“Person Injury” Claims and “Bodily Injury” Claims

In addition to possible property damage claims, if you or someone you care about is hurt (or killed) these are called “personal injury” claims, which are further broken into “economic loss” and “bodily injury” loss.

Personal injury claims include “damages” for some or all of the following kinds of claims:

Economic Loss:

  • Past and future medical bills
  • Past and future lost wages (you missed work directly because of the injury)
  • Impairment of earning capacity (you can’t do the same kind of work or make the same pay because of the injury)

Bodily Injury Loss

  • Past and future pain and suffering
  • Past and future emotional distress
  • Psychological injury (a more extreme form of emotional distress)
  • Permanent disability or impairment

If you are hurt in an MVA or slip and fall, you will have some or all of the above damages.

Your personal injury lawyer will help you identify both the categories of damage and the amount of damage you have suffered. Your personal injury doctor will help your attorney identify your injuries and how they have and will affect you in the future.

Personal Injury Claim vs Bodily Injury Claim

No-Fault and Liability Claims

New York is a “no-fault” state, meaning claims are paid under the injured part’s own coverage without respect to a fault.

These no-fault claims are limited to “economic damages,” meaning medical bills and lost wages. No-fault does not pay for non-economic damages such as pain and suffering and emotional distress.

If you exhaust your no-fault coverage or you have a claim for “serious” injury as defined in the no-fault statutes, you can make a claim under the at-fault driver’s liability coverage (or under your own uninsured/underinsured motorists’ coverage (see next section below).

See our article explaining New York No-Fault Coverage (and getting out of the no-fault limits), here.

Uninsured and Underinsured Motorists’ Insurance

We all have heard about all the uninsured drivers out there. What we don’t hear as much about are those who only carry the minimum limits required by their home state. In New York, those limits are $25,000 per person for injury and $50,000 for death, doubling to $50,000 and $100,000 if more than one person is injured or killed. See our article explaining New York No-Fault Coverage (and getting out of the no-fault limits), here.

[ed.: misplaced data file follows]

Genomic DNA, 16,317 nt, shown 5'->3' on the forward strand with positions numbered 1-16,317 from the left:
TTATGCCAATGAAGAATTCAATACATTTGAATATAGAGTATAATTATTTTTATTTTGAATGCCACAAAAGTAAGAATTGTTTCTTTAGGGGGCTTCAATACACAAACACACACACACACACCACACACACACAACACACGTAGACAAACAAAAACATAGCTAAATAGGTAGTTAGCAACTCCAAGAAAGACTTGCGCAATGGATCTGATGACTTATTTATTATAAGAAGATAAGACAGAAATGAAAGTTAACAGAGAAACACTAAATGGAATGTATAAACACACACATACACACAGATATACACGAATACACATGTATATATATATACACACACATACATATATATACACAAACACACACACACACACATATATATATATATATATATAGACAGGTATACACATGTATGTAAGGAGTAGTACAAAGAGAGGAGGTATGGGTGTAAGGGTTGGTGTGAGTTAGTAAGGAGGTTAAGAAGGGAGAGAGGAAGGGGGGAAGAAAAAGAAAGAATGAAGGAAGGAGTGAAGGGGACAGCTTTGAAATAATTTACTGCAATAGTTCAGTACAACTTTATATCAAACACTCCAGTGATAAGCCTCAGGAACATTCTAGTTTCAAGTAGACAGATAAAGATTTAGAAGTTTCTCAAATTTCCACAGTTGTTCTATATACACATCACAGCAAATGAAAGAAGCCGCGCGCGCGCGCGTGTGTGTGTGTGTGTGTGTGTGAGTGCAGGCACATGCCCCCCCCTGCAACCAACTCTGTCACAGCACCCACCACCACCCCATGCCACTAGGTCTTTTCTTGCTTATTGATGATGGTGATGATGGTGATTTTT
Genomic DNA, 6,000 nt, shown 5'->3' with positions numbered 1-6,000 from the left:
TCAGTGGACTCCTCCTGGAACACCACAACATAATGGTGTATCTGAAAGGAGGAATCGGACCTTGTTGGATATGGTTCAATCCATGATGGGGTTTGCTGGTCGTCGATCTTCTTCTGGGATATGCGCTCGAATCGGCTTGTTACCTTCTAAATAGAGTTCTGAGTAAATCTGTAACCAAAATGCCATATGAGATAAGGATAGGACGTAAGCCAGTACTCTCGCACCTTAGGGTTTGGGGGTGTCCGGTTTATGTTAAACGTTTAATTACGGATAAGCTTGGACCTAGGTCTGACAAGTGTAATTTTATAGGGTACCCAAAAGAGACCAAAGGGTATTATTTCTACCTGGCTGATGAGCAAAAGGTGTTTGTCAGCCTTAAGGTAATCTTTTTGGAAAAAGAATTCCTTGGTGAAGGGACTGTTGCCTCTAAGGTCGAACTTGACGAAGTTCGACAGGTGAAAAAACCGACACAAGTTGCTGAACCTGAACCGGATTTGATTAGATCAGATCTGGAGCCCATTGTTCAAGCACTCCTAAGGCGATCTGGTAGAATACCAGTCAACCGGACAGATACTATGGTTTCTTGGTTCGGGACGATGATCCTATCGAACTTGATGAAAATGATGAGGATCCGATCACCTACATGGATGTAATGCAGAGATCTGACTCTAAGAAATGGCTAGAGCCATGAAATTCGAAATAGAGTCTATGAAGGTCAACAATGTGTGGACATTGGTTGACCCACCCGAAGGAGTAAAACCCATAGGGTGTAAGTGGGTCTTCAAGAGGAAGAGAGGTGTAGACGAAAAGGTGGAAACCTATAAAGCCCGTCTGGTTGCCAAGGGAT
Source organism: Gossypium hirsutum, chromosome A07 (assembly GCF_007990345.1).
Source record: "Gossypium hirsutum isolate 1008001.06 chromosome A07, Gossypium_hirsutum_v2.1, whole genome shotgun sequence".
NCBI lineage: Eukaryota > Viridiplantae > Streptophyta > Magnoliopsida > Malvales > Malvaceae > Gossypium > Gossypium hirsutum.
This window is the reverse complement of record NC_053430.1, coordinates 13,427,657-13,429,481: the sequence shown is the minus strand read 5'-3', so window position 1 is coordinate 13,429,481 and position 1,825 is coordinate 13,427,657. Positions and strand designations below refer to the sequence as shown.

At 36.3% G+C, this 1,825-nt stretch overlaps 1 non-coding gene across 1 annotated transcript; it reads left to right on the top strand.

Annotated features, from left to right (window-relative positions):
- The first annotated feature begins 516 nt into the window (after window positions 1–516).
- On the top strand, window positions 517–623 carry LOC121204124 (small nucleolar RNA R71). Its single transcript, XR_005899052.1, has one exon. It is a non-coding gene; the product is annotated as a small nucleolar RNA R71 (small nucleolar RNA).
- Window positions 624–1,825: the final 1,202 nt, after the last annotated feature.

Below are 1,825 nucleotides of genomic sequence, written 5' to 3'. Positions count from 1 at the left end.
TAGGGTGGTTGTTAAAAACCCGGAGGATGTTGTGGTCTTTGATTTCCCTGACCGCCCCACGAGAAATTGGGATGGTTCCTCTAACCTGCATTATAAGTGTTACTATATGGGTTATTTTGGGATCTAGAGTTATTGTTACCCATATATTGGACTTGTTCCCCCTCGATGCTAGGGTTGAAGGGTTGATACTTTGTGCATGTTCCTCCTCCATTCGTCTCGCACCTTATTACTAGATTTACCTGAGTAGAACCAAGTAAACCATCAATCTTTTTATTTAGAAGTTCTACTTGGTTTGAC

What if your “damages” are more than $25,000? This is where “underinsured motorists’ coverage” comes into play (underinsured motorists’ coverage is an optional coverage, so you must request this coverage from your insurance agent).

Suppose you are badly hurt in a car wreck caused by a driver with only minimum limits. Say your medical bills are $50,000 (a trip to the ER after a wreck can quickly generate a $50,000 ER bill) and you have a permanent injury such as a herniated disc.

Suppose you also have to miss a couple of months’ work as a result of your injuries (or worse, can never work again). You can see, state-mandated $25,000 minimum limits don’t really do you any good.

But if you have $100,000, 200,000, 300,000 or more in underinsured motorists’ coverage, that coverage will kick in to pay your damages above the state limit. Any personal injury attorney will tell you uninsured/underinsured motorists’ insurance (UM/UIM) is one of the most important insurance coverages you can buy.

Beware: many insurance agents will tell their customers UM/UIM is unnecessary if you have health insurance or medical payments coverage (on your auto policy). Don’t let them talk you out of UM/UIM! UM/UIM doesn’t just pay your medical bills. It pays that, plus for lost wages, pain and suffering, emotional distress, and for permanent disability. Buy as much UM/UIM as you can afford.

How Much is My Claim Worth?

How Much is My Personal Injury Claim Worth?

Many people assume a particular injury is “worth” a set amount of money. That’s not really the case. The claim’s value is not just driven by the type of injury, but also by a host of factors that most people would not think about:

  • Was there a particularly painful injury?
  • Was the injury “hard” injury or soft tissue?
  • Was there a delay in seeking treatment or a gap in medical treatment?
  • Was there a full recovery?
  • Is there permanent disability, scarring, or loss of mobility?
  • Were there prior injuries (prior injuries can increase or decrease claim value, depending)?
  • Is liability (or responsibility) “aggravated” or “simple?”
  • How much were medical bills?
  • Were most of the medical bills for treatment or only diagnosis?
  • Were medical bills paid by health insurance?
  • Is there emotional distress?
  • Where there any tickets issued?
  • Was the injured person, or a third person, also responsible for the collision?
  • Are there good (or bad) non-biased witnesses?
  • Did either party have prior criminal convictions (that a jury would hear about at trial)?
  • Does the injured party have other losses or damages, such as a wage loss claim?